This application is submitted in response to NIAAA's program announcement, Behavioral &Integrative Treatment Development Program, PA-10-013 and is consistent with NIH's recent interest in developing adaptive mobile interventions. The proposed development study entitled, Tailored Mobile Text Messaging to Reduce Problem Drinking is designed to develop and test a tailored adaptive text messaging/short message service (SMS) intervention for individuals interested in stopping or reducing their alcool consumption. Excessive alcohol consumption is a serious personal and public health issue and economic problem to society. Despite the significant consequences of problem drinking (PD), most persons with alcohol problems never seek formal treatment. While the emergence of internet based interventions (IBIs) has expanded access and brief intervention opportunities to problem drinkers, traditional IBIs suffer from high attrition, limited ability to proactively meet individuals where PD occurs and adapt to real-time needs. Recent evidence from smoking cessation studies highlight that SMS interventions may provide the needed reinforcement to help individuals enhance self-regulation and reduce problem alcohol use when they need it most in their natural environment. Moreover, because PD typically has regular episodic patterns, tailored interactive designs may be particularly effective. This study is designed to develop and test an interactive adaptive mobile messaging intervention for PD, which includes messages tailored to baseline assessment results (including drinking times) that are adaptive to ongoing drinking patterns and goal achievement via interactive ecological momentary assessment (EMA). Other features include participant initiated help messaging and support network alerts. We will conduct beta research with 40 problem drinkers to assess messaging preferences and acceptability, and then conduct a pilot test with 10 PDs. In Stage 1b, we aim to test this intervention and understand the mechanisms of action of different text messaging interventions with 200 problem drinkers over a 12-week period. We propose to compare four types of messaging: 1) Tailored content and timed messaging adaptive to the participants current state (Stage 1a intervention)~ 2) Tailored content messaging (not adaptive or timed) sent at 3 pm every day~ 3) Untailored consequence based messages sent at 3 pm every day~ and 4) Brief feedback and EMA only. Assessments will be completed at baseline, through weekly EMA via SMS and at week 12 via a web-based follow-up assessment. Primary outcomes include drinks per drinking day, days of heavy drinking, and average drinks per week as measured through weekly EMA. Additional outcomes will include drinking related consequences, goal commitment and intervention satisfaction. Outcomes will be used to modify the intervention and to prepare for a larger Stage 1c RCT.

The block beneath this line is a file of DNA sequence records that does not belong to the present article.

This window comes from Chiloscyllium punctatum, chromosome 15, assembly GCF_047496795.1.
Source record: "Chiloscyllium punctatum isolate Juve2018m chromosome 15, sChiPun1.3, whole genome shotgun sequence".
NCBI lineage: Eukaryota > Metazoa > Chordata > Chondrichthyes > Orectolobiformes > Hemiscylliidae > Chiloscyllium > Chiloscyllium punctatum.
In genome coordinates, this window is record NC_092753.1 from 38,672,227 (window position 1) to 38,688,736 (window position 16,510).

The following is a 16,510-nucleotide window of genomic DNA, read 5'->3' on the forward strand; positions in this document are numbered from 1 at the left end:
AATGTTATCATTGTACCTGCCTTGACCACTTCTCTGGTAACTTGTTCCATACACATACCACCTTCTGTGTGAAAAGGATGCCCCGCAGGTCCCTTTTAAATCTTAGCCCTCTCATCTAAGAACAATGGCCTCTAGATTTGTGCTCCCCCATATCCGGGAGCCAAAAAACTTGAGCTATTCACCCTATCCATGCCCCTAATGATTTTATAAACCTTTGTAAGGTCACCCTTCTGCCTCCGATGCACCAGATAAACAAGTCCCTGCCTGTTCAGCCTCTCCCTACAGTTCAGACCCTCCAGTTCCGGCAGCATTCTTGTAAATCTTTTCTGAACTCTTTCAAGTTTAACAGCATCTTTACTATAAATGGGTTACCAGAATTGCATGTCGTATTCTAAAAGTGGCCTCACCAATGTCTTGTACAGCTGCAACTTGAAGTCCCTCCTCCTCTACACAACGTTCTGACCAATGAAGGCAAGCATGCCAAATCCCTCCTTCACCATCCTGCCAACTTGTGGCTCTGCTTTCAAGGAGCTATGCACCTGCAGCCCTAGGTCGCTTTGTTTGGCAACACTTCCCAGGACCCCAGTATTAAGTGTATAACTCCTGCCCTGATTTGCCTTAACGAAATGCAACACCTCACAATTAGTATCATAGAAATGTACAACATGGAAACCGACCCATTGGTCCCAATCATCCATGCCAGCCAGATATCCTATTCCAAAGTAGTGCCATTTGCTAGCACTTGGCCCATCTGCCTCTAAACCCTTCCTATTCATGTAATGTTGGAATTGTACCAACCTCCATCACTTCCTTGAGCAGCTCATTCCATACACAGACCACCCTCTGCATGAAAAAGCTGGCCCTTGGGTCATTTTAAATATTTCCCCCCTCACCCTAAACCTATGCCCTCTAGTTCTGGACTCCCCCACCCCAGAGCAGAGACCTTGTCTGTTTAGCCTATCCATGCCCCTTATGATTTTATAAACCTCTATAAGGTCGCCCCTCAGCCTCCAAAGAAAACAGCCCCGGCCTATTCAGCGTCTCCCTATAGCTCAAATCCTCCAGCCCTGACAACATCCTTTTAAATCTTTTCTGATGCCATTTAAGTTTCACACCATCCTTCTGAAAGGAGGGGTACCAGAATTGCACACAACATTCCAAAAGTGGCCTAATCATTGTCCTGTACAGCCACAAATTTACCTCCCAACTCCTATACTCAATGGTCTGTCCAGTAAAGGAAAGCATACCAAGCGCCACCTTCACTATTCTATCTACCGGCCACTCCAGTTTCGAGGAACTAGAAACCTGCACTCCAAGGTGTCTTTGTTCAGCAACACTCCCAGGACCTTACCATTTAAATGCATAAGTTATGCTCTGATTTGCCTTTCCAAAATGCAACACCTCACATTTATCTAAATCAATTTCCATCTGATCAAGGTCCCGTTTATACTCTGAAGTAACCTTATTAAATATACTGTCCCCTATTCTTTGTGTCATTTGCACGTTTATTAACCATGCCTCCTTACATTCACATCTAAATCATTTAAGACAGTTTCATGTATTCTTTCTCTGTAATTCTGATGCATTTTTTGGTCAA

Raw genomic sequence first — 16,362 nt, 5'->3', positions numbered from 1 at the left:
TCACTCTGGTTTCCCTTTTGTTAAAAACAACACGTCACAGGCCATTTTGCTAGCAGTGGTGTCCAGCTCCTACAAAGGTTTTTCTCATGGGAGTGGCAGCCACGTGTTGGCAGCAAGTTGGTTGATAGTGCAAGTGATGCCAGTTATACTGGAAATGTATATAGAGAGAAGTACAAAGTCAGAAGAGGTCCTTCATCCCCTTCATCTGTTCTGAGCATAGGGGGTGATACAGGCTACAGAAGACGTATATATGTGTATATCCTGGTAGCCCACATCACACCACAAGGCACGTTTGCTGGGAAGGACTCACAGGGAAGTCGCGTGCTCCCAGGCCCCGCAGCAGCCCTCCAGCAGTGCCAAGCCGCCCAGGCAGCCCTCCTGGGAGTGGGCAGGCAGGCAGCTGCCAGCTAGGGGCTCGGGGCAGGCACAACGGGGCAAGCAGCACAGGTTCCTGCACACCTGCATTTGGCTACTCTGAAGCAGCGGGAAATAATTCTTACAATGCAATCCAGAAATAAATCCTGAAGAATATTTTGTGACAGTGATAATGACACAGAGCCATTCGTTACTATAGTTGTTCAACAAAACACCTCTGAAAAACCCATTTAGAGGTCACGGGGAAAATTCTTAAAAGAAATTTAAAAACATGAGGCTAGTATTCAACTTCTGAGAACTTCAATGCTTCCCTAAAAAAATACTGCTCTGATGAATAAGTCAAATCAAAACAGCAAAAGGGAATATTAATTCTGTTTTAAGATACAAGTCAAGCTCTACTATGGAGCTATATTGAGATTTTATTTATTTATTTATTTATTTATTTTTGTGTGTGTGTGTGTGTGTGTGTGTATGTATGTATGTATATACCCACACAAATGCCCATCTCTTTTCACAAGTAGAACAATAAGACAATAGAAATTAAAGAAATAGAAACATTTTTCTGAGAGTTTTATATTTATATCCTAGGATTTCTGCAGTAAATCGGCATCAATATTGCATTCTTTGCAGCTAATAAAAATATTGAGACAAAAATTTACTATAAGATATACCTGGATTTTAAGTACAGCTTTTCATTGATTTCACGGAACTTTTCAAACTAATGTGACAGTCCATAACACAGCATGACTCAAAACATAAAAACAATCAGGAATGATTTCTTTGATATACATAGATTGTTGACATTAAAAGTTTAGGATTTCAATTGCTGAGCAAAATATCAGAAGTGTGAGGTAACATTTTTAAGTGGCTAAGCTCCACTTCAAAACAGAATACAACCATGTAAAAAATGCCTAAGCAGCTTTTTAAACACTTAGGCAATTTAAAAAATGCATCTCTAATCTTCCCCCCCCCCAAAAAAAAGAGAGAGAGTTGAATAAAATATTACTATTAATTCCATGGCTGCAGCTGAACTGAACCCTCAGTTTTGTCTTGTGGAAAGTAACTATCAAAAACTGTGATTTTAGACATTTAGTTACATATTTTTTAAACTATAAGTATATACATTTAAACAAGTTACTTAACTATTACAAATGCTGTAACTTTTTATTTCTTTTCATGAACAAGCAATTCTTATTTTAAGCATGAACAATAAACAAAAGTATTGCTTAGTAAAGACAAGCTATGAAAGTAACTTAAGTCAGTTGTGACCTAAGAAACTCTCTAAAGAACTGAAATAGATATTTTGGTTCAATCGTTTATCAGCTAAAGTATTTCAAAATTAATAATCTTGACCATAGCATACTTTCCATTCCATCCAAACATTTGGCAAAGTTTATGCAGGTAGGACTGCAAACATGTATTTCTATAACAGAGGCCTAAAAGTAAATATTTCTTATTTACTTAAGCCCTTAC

Public Health Relevance

Excessive alcohol consumption has serious personal and public health consequences. Internet based interventions for problem drinking have proven mildly effective but have limited ability to help individuals maintain changes. Tex messaging interventions can support individuals proactively and be tailored to an individual's current state with real-time interactive features. We propose to create an adaptive tex messaging intervention to reduce alcohol consumption and related problems and test whether tailored adaptive messaging is superior to untailored messaging in a randomized controlled trial. This intervention could be easily disseminated and potentially improve long-term psychosocial and health outcomes for problem drinkers.

Agency
National Institute of Health (NIH)
Type
Planning Grant (R34)
Project #
7R34AA021502-03
Application #
8705328
Study Section
Biomedical Research Review Subcommittee (AA)
Program Officer
Zha, Wenxing
Project Start
Project End
Budget Start
Budget End
Support Year
3
Fiscal Year
2014
Total Cost
Indirect Cost
Name
Feinstein Institute for Medical Research
Department
Type
DUNS #
City
Manhasset
State
NY
Country
United States
Zip Code
11030
Muench, Frederick; van Stolk-Cooke, Katherine; Morgenstern, Jon et al. (2014) Understanding messaging preferences to inform development of mobile goal-directed behavioral interventions. J Med Internet Res 16:e14